April 29: President Gottfredson suddenly announces he will not require AD Rob Mullens or other athletic department employees to meet with the UO Senate’s athletic oversight and advisory committee, the IAC. Quoting a report by IAC chair Rob Illig (Law) that was never approved by the IAC or the Senate, Gottfredson says he will establish his own “Athletics Advisory Council” and make his own appointments.

The UO Senate Executive Committee declines to cooperate with Gottfredson’s request for nominations to his AAC, until further discussion. Details and documents here.

Sheehan and Paris had the opportunity to speak at length and explain their opposition to this motion. [A recording is available on request, if I can figure out how to get it off my phone]. After more than an hour of discussion, the IAC voted to end debate and then voted to pass the resolution.

10/27/24: IAC to hold emergency public meeting on athletics and sex assault prevention

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Administrator eats crow over academic freedom violation

10/28/2014: The Foundation for Individual Rights in Education has the news, here:

NEW YORK, Oct. 28, 2014—In a victory for free speech, New Jersey’s Bergen Community College (BCC) has rescinded its punishment of an art professor it placed on leave and forced to undergo a psychiatric evaluation for posting a picture of his daughter wearing a Game of Thrones T-shirt.

After learning of BCC’s outrageous actions, the Foundation for Individual Rights in Education (FIRE) connected Professor Francis Schmidt with FIRE Legal Network member Derek Shaffer, a partner at the law firm Quinn Emanuel Urquhart & Sullivan, and Gabriel Soledad, an associate at the firm.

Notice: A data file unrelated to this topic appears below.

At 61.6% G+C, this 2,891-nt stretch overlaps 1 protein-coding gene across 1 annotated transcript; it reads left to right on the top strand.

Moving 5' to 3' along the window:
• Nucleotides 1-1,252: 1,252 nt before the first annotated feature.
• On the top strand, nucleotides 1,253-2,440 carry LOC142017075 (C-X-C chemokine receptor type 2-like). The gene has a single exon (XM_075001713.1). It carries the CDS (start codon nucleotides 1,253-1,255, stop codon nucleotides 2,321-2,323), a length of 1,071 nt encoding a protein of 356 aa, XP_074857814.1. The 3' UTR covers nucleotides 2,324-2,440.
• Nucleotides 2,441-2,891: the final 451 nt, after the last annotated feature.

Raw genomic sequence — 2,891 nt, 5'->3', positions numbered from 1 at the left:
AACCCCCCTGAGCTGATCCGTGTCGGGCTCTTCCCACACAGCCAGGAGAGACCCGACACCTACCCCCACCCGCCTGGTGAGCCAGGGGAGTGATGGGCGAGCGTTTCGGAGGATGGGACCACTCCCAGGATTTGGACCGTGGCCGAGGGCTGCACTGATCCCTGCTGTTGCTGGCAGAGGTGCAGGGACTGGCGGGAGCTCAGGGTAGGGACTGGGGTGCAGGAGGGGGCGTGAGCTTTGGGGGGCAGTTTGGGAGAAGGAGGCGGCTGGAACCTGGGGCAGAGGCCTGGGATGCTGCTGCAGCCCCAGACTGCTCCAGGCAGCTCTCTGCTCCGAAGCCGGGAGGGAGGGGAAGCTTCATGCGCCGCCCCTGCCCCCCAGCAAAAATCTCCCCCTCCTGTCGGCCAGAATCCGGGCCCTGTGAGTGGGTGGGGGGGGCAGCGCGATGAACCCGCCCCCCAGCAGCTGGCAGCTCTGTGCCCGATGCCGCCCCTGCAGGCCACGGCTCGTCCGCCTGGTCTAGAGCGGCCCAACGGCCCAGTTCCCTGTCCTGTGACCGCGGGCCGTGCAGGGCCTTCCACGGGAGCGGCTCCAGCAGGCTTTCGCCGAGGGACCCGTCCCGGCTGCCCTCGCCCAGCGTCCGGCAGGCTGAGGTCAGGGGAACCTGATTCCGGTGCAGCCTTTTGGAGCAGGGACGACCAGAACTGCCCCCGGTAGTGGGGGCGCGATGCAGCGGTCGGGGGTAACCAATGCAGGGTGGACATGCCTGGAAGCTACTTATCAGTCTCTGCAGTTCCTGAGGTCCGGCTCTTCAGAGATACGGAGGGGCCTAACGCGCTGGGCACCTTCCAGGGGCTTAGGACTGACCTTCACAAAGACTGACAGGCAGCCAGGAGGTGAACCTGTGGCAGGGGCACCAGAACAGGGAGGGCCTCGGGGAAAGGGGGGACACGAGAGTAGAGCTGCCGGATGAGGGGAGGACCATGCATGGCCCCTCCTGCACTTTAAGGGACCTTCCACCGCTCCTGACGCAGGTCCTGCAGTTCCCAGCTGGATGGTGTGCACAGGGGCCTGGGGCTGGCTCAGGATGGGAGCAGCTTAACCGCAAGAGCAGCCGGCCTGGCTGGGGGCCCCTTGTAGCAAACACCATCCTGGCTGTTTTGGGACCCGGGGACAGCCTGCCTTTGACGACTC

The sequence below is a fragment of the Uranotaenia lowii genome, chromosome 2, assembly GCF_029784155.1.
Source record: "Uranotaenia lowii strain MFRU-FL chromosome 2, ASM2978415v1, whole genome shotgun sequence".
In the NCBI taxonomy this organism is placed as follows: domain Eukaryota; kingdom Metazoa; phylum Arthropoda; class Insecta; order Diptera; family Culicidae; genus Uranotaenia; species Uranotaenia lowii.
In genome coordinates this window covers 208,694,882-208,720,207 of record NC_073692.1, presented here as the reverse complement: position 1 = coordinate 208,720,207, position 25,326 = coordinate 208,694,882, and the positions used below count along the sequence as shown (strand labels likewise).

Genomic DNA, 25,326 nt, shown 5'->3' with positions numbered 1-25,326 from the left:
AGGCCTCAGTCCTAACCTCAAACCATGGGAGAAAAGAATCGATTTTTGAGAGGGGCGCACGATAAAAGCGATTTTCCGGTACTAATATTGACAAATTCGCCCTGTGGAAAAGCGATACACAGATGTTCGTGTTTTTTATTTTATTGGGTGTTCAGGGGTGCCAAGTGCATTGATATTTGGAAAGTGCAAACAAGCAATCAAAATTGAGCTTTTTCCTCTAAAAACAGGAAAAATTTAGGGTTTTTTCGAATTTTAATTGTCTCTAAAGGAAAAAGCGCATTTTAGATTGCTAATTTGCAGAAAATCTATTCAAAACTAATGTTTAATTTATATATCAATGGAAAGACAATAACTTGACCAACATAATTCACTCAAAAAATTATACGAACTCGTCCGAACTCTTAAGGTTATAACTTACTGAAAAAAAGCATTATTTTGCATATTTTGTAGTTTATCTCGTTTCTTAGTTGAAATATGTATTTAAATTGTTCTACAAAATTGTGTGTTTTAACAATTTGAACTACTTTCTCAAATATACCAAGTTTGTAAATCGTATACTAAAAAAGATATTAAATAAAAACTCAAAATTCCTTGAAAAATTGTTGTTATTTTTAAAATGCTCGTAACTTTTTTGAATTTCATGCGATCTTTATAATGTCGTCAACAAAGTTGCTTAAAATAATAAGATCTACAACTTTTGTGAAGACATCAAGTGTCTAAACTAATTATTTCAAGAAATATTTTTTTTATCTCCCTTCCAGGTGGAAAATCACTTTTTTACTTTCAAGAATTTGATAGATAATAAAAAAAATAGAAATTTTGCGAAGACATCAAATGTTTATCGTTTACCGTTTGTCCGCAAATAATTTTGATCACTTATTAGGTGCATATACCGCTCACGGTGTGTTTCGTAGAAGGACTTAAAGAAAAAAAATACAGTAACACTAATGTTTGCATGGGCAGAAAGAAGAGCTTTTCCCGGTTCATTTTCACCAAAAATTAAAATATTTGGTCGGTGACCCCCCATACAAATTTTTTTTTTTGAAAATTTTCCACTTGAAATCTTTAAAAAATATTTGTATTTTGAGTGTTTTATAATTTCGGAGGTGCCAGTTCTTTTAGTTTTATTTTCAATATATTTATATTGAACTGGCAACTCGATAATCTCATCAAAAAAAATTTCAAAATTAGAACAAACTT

Bergen-Community-college-game-of-thrones-TshirtIn a recent letter to Schmidt, BCC Director of Human Resources Patti Bonomolo acknowledged that the college “may have lacked basis” for punishing him and that doing so “potentially violated” his constitutional rights. “Lest there be any doubt, BCC recognizes and respects that you are free to exercise your constitutional rights, including your right to freedom of speech and expression, even to the extent that you may disparage BCC and/or its officials,” wrote Bonomolo.

“I’m very happy to have my First Amendment rights back. I’m glad to have this thing behind me and would like to get back to teaching animation,” said Professor Schmidt. “I’m happy to know groups like FIRE are out there, protecting my valuable First Amendment rights as an academic. Without them our higher education system would be all the weaker.”